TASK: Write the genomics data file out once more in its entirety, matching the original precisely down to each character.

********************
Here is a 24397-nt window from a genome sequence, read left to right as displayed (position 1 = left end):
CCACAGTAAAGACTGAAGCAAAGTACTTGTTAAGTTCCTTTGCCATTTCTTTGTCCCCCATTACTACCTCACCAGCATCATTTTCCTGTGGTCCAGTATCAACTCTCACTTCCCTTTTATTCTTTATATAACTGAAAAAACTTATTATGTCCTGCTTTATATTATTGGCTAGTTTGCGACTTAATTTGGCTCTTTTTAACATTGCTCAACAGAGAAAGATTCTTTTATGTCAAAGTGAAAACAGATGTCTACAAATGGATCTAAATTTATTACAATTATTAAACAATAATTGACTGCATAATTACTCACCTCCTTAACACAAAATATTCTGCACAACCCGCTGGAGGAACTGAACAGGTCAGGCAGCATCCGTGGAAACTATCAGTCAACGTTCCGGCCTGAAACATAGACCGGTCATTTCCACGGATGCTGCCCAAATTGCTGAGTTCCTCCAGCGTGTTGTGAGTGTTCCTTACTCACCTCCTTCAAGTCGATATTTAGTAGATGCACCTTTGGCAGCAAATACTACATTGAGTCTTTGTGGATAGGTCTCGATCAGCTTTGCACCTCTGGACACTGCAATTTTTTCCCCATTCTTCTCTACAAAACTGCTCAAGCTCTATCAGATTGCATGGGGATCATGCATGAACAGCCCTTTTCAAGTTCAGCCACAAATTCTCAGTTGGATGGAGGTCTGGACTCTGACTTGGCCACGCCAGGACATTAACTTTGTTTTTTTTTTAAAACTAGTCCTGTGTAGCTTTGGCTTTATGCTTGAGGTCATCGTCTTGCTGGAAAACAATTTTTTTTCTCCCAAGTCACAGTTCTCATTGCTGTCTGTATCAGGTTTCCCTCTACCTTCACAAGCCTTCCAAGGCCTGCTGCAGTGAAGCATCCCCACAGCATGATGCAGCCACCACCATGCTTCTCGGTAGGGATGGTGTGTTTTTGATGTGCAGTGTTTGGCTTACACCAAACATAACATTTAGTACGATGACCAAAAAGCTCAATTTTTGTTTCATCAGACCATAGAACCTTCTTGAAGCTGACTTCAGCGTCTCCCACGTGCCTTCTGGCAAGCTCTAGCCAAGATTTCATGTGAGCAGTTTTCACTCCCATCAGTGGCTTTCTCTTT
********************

Here is a 24397-nt window from a genome sequence, read left to right as displayed (position 1 = left end):
CCACAGTAAAGACTGAAGCAAAGTACTTGTTAAGTTCCTTTGCCATTTCTTTGTCCCCCATTACTACCTCACCAGCATCATTTTCCTGTGGTCCAGTATCAACTCTCACTTCCCTTTTATTCTTTATATAACTGAAAAAACTTATTATGTCCTGCTTTATATTATTGGCTAGTTTGCGACTTAATTTGGCTCTTTTTAACATTGCTCAACAGAGAAAGATTCTTTTATGTCAAAGTGAAAACAGATGTCTACAAATGGATCTAAATTTATTACAATTATTAAACAATAATTGACTGCATAATTACTCACCTCCTTAACACAAAATATTCTGCACAACCCGCTGGAGGAACTGAACAGGTCAGGCAGCATCCGTGGAAACTATCAGTCAACGTTCCGGCCTGAAACATAGACCGGTCATTTCCACGGATGCTGCCCAAATTGCTGAGTTCCTCCAGCGTGTTGTGAGTGTTCCTTACTCACCTCCTTCAAGTCGATATTTAGTAGATGCACCTTTGGCAGCAAATACTACATTGAGTCTTTGTGGATAGGTCTCGATCAGCTTTGCACCTCTGGACACTGCAATTTTTTCCCCATTCTTCTCTACAAAACTGCTCAAGCTCTATCAGATTGCATGGGGATCATGCATGAACAGCCCTTTTCAAGTTCAGCCACAAATTCTCAGTTGGATGGAGGTCTGGACTCTGACTTGGCCACGCCAGGACATTAACTTTGTTTTTTTTTTAAAACTAGTCCTGTGTAGCTTTGGCTTTATGCTTGAGGTCATCGTCTTGCTGGAAAACAATTTTTTTTCTCCCAAGTCACAGTTCTCATTGCTGTCTGTATCAGGTTTCCCTCTACCTTCACAAGCCTTCCAAGGCCTGCTGCAGTGAAGCATCCCCACAGCATGATGCAGCCACCACCATGCTTCTCGGTAGGGATGGTGTGTTTTTGATGTGCAGTGTTTGGCTTACACCAAACATAACATTTAGTACGATGACCAAAAAGCTCAATTTTTGTTTCATCAGACCATAGAACCTTCTTGAAGCTGACTTCAGCGTCTCCCACGTGCCTTCTGGCAAGCTCTAGCCAAGATTTCATGTGAGCAGTTTTCACTCCCATCAGTGGCTTTCTCTTT